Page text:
All Natural, Organic, Certified.
The front of the package may show "natural" or "organic," but that doesn't always mean it's healthy. Certain guidelines must be met to label a product as "natural" or "organic" but these food items can still be high in sugar, fat and calories. All foods and beverages in the US are required to have labeling with a complete list of ingredients and basics about the nutritional value of the product, including calories, the amount of fat, sodium, sugars and vitamins/minerals. This label will tell you much more than the pretty marketing on the front of the package.
how do you Know What's Real?
Parents and children need to learn about good nutrition and how to make healthy choices. It can be challenging when we are bombarded with messages online, via social media, on TV, radio and in print. Even the coupons we see often promote less healthy beverages and foods. After all, when is the last time you saw a coupon for broccoli?
Find the 2015-2020 Dietary Guidelines from the US FDA at health.gov. Remember, choosing water over sugar sweetened beverages is an easy, healthy, and less expensive choice.
Re-Think Your Drink and be Sugar Savvy with help of these activity guides.
Be a Label Detective
Nutrition labels provide useful information to help you make healthy food and beverage choices, but don't stop at seeing words like all natural! Here are some key points to look at on the label:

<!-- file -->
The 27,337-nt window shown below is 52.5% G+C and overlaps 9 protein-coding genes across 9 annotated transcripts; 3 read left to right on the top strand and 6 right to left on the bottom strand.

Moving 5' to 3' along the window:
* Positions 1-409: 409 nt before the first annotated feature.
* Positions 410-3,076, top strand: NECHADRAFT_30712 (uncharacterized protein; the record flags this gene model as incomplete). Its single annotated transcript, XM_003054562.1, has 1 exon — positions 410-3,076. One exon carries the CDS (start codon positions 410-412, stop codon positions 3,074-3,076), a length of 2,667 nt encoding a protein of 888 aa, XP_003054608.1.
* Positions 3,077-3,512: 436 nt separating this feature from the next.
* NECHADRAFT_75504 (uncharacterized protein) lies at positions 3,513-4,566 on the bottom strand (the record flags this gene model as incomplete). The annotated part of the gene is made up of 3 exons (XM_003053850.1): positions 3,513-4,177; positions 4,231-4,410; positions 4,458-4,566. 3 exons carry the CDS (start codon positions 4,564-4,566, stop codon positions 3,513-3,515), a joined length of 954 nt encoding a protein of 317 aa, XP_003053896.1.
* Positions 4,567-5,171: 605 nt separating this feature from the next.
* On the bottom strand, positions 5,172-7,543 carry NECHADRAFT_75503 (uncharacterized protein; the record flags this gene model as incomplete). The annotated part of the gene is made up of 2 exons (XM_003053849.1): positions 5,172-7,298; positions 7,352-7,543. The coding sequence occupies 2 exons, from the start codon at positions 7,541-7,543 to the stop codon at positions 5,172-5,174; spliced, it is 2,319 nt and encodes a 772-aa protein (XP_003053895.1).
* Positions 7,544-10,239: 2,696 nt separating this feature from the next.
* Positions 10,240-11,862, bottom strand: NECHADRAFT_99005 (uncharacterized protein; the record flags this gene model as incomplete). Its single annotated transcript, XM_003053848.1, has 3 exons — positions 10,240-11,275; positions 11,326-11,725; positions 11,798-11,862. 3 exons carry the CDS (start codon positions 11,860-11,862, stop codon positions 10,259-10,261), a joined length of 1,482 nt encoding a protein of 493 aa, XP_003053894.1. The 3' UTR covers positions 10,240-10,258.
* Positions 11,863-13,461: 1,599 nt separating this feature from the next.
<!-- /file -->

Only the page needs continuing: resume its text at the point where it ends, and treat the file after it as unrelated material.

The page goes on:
4 grams = 1 teaspoon
- Watch the serving size. Some beverage containers actually have more than one serving. As an example, you might grab a 20-ounce bottle and assume it's one serving. The beverage company may list it as 2.5 servings. In our example (above): # servings (2.5) x sugars (27 g) = 67.5 g of sugars! It also means that what you thought was a 100 calorie drink is really 250 calories.
- Sugar content is shown in grams under the Total Carbohydrates section. According to the American Heart Association, the maximum daily sugar allowance for children ages 4-8 is 12 grams. An 8-ounce glass of apple juice has around 27 grams of sugar - more than twice the recommended daily allowance.
- Sodium matters, too. Most Americans get far more sodium than they need on a daily basis. Look for foods and beverages with limited or no added salt.
How many teaspoons of sugar are in a 20 ounce cola?
Note: If the container has more than one serving, multiply the number of grams of sugar by the number of servings to get the total grams of sugar in the container.
For example, 27 grams sugar x 2.5 total servings = 65 grams of sugar in the entire bottle. There are 16.25 teaspoons of sugar in a 20 ounce cola. Calculation: Grams of sugar ÷ 4 = teaspoons of sugar 65 grams of sugar ÷ 4 = 16.25 teaspoons of sugar